A Pre-Submission Checklist

We’ve been talking a lot about story submissions, but we never really stopped to discuss all the things you need to consider in general terms. I thought it might be nice to provide you with a checklist so you have no questions about whether your T’s are crossed and I’s are dotted. Print out this list or bookmark this post and refer back to it before you contact a publisher.

Pre-Publishing Checklist

  Create your elevator pitch. (Doing this first helps you with your focus.)

  Compose back cover copy. (Doing this second can keep you on track.)

  Write a hook.

 Only hit the highlights.

 Do not reveal the ending.

 Outline the story.

 Write the very best book you’re capable of.

 Spell check and grammar check.

 Share your work with your critique partners.

 Incorporate their feedback.

 Revise for submission.

 Write the query letter, adhering to the publisher’s guidelines.

 Address your query to the right person, confirming spelling and title.

 Use a 3-paragraph format (greeting, book content, author bio and contact info).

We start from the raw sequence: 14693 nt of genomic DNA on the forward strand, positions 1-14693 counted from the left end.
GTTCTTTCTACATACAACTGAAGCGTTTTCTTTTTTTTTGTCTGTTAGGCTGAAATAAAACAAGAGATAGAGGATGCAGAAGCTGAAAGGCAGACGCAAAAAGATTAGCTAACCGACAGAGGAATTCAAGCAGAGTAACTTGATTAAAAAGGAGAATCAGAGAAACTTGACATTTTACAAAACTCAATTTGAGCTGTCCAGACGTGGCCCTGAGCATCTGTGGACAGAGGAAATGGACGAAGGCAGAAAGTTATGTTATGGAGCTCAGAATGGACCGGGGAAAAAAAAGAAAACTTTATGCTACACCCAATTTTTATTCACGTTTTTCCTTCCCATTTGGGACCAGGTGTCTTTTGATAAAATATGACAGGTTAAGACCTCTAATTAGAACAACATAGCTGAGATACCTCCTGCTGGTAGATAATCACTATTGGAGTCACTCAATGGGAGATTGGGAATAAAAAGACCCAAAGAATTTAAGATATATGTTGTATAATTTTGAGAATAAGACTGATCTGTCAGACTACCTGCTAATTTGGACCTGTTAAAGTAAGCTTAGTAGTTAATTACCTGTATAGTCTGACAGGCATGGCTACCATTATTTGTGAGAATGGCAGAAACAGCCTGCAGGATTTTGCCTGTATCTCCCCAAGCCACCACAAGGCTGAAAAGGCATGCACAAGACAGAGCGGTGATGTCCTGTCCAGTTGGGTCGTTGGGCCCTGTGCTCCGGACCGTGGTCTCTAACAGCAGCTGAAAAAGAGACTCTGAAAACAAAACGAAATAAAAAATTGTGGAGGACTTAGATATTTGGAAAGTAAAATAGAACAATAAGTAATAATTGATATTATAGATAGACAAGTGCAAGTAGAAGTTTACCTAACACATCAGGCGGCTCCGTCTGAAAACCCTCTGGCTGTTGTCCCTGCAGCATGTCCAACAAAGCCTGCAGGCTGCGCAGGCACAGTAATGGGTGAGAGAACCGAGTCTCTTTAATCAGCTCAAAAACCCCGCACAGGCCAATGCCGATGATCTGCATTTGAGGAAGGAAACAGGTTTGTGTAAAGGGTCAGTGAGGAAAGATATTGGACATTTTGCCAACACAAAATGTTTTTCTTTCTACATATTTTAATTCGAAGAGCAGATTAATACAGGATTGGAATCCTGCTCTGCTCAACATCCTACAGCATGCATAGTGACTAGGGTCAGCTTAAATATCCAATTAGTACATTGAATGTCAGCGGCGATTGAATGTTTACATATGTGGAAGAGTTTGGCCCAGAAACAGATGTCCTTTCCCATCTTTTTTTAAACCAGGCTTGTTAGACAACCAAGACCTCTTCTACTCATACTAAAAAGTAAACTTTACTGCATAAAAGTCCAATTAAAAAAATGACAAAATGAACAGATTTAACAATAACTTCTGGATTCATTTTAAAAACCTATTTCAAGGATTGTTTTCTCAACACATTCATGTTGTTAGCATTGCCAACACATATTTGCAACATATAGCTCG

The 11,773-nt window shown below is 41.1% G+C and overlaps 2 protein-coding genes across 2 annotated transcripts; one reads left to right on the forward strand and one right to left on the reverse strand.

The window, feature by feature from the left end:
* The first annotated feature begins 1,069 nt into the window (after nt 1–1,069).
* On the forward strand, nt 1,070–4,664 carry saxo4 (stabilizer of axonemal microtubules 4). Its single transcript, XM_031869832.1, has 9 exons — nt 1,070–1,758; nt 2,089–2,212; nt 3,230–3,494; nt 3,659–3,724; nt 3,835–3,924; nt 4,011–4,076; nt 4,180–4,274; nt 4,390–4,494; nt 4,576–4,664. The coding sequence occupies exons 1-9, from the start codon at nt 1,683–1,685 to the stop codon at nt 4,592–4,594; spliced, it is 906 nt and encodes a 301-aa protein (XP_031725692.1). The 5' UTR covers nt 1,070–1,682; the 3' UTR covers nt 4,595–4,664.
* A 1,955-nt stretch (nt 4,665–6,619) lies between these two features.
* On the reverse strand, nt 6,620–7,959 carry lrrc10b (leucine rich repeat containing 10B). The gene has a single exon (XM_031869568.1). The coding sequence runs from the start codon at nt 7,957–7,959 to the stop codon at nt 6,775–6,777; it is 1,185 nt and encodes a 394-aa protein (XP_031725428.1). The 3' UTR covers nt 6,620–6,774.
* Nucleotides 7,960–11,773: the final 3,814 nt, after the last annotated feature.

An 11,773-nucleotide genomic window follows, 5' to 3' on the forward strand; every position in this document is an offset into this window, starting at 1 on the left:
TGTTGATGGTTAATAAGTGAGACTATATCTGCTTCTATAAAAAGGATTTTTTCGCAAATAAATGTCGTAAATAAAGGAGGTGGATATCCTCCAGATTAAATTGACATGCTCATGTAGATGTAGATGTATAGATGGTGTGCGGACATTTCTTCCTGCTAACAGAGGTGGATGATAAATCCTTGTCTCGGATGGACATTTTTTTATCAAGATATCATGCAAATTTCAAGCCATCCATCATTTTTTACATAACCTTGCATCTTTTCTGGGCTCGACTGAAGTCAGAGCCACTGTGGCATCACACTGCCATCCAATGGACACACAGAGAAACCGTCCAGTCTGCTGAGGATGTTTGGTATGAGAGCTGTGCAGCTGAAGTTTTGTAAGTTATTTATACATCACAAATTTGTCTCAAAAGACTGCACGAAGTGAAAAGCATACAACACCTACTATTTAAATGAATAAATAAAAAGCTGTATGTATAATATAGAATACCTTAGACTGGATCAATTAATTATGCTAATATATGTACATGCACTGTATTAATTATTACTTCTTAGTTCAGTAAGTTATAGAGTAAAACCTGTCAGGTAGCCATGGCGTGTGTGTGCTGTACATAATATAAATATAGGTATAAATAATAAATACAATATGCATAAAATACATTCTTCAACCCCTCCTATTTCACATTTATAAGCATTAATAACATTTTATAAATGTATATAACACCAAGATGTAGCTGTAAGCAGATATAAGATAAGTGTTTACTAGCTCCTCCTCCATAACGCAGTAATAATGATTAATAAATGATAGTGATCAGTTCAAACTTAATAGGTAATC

Use professional tone, but one that is in keeping with the tone of the story.

 Craft your synopsis. (This is the next thing a publisher will ask for.)

 Only use the main characters.

 Do not omit the climax and resolution.

Remember, publishers are busy and receive many submissions a month, so don’t be disheartened if you don’t hear back right away. But if you follow the list, your chances will increase. Best wishes!

Staci Troilo

About Staci Troilo

Writer. Editor. Marketing consultant. Publisher.


  1. I copied your list as a reminder. I like writing a short tight synopsis, but hate doing the summary. It’s like writing a short story. In fact I sold a short story which could have been a summary and years later became a book. Thanks Staci.

  2. Pingback: Author Inspiration and This Week’s Writing Links | Staci Troilo

  3. Excellent checklist, Staci. And I agree with Joan. I’m not too bad with blurbs, but I dread the synopsis!

  4. Great tips, Staci. In my opinion, writing the back cover, blurb, and synopsis is harder than writing the book.

    • Thanks, Joan. Those marketing tools can be hard for fiction writers to craft. It takes practice and patience. The good news is, they get easier. Just think how good you’ll be at novel 20!

  5. Great tips for all authors.

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